Unfinished Business:

Making Democracy Work for Everyone, 1877-1904


The post Reconstruction South witnessed a number of changes in society that helped to improve the conditions of its people; however, there were a number of practices based on race and skin color that hindered the South's growth as a region in this republic. The results of such practices were to relegate a number of its people to the status of second-class citizens in spite of the thirteenth, fourteenth, and fifteenth amendments. These amendments were, for the most part, undermined by politicians of the South, along with the Civil Rights Cases of 1883 and the decision of Plessey v. Ferguson of 1896. These particular events inspired southern legislators to enact segregation laws that were complex, detailed, and unfair. Thus, the movement to eliminate poverty, racism, and inequality continued to be an ongoing and vexing problem as the nation entered the twentieth century.

The Task

The President of the United States, Theodore Roosevelt, has issued an executive order creating five All Deliberate-Speed Commissions. Each commission is made of former slaves, former slave holders, legislators, lawyers, and community leaders. The President has appointed you to a commission to study the social and political conditions of the post up Reconstruction South to the Supreme Court's decision of Plessey v. Ferguson of 1896. If you discover these conditions to be unfair, you must write a report listing the areas of inequality and a solution for eliminatingthese conditions from southern society. Also, your report should include a statement or two on how black citizens' rights as first class Americans will be respected and guaranteed in the future.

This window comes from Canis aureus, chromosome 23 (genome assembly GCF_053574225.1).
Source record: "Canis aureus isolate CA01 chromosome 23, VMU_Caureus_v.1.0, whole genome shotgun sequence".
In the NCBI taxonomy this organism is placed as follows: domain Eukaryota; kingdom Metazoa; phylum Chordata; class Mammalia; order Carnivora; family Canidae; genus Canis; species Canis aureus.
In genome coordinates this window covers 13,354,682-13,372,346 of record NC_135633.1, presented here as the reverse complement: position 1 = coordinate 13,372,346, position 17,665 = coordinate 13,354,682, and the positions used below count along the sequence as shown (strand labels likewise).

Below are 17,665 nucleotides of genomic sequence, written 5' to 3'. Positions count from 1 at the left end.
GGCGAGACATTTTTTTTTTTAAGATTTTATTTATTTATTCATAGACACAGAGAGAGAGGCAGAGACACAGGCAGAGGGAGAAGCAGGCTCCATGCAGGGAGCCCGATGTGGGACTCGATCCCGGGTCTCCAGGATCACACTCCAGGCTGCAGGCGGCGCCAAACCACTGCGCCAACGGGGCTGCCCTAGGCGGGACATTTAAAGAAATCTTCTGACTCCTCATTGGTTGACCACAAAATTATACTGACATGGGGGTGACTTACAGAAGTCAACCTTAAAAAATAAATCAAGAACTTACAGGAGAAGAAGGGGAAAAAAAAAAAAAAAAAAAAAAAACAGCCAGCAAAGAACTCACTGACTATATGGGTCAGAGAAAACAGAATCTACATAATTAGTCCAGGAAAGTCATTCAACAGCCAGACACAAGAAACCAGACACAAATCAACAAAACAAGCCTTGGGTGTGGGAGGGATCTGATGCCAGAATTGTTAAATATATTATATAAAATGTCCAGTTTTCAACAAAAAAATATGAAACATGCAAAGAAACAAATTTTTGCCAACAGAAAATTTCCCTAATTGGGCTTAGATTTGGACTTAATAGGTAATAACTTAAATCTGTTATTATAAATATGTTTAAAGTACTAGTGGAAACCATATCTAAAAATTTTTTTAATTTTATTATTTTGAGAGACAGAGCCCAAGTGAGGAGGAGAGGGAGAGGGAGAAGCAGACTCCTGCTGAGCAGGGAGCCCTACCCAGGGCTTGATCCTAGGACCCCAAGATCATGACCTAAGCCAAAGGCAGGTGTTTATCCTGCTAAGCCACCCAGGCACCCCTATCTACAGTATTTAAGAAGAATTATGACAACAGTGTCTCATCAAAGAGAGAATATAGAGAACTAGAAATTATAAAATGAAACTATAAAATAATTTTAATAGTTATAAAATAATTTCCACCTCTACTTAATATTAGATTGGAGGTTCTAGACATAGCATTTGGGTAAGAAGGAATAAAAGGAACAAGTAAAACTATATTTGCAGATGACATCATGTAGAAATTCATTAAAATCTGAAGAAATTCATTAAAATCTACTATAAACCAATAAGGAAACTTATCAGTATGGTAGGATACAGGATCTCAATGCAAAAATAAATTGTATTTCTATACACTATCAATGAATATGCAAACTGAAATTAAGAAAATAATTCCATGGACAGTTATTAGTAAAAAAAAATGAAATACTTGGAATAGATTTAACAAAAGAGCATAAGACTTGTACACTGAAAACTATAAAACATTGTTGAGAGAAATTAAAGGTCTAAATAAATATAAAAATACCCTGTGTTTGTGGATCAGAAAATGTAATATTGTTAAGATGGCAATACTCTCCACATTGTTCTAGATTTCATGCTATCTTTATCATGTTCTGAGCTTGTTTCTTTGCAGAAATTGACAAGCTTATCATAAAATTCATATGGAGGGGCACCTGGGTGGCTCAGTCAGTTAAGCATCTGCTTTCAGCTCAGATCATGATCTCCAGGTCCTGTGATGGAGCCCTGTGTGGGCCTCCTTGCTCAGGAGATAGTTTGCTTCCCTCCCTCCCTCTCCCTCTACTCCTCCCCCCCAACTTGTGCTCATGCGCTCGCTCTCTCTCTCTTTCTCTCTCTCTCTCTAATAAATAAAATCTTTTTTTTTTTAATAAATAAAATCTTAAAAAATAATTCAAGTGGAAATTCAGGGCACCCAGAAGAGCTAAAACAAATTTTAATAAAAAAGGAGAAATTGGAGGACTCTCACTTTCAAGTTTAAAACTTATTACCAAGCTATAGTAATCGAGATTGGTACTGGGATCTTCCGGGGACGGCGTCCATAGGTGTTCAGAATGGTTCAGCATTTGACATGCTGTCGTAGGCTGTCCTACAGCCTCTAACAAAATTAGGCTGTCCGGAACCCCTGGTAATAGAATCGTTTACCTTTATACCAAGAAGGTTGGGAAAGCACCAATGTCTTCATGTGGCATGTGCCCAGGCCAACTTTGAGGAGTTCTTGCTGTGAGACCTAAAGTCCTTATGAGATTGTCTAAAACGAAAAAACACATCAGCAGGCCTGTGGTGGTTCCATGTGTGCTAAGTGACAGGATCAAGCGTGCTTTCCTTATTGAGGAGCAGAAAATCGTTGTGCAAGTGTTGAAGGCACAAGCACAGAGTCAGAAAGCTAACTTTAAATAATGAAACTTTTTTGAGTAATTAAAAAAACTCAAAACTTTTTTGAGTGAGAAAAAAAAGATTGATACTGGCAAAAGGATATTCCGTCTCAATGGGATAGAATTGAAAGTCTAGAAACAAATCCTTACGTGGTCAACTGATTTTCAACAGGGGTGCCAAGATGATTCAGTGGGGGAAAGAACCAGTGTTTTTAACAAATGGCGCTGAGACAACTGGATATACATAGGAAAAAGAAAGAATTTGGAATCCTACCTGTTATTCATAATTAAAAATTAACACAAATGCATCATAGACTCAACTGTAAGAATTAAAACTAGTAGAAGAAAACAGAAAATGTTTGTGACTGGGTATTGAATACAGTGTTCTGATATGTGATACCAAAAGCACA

The Process

Your teacher will pass around a hat with puzzle pieces. The puzzle pieces complete a map of ten southern states that were divided into five militarydistricts during Congressional Reconstruction. Students who have puzzlepieces that represent the state of Virginia will be district/commission one.Students who have puzzle pieces that represent the states of North and South Carolina will be district/commission two. Similarly, students who have puzzle pieces that represent the states of Alabama, Georgia, and Florida will be district/commission three. Too, students who have puzzle pieces that represent the states of Arkansas and Mississippi will be district/commission four, and students who have puzzle pieces that represent Louisiana and Texas will be district/commission five. Each district/commission is composed of five students. Within each group, your teacher will assign a role to every member from one the five broad areas: education, lynching, suffrage, segregation, and mob violence. Each of you should search the link(s) that pertain(s) to your specific area. Then, identify the problem(s), take notes of the problem(s), and write a solution to the problem. After everyone in the group has finished his/her individual report, the group will meet as a whole to discuss and write one group report.

Some general sources you should use:

  • The Constitution of the United States
  • The Bill of Rights
  • The 13th, 14th, and 15th amendments
  • State constitutions
  • Plessey v. Ferguson Case of 1896 (Decision)

John Garraty, Story of America, chapters 16 and 17

Armeto, Nash, Salter and Wixson, A More Perfect Union, chapters 12 and 13.


American Memory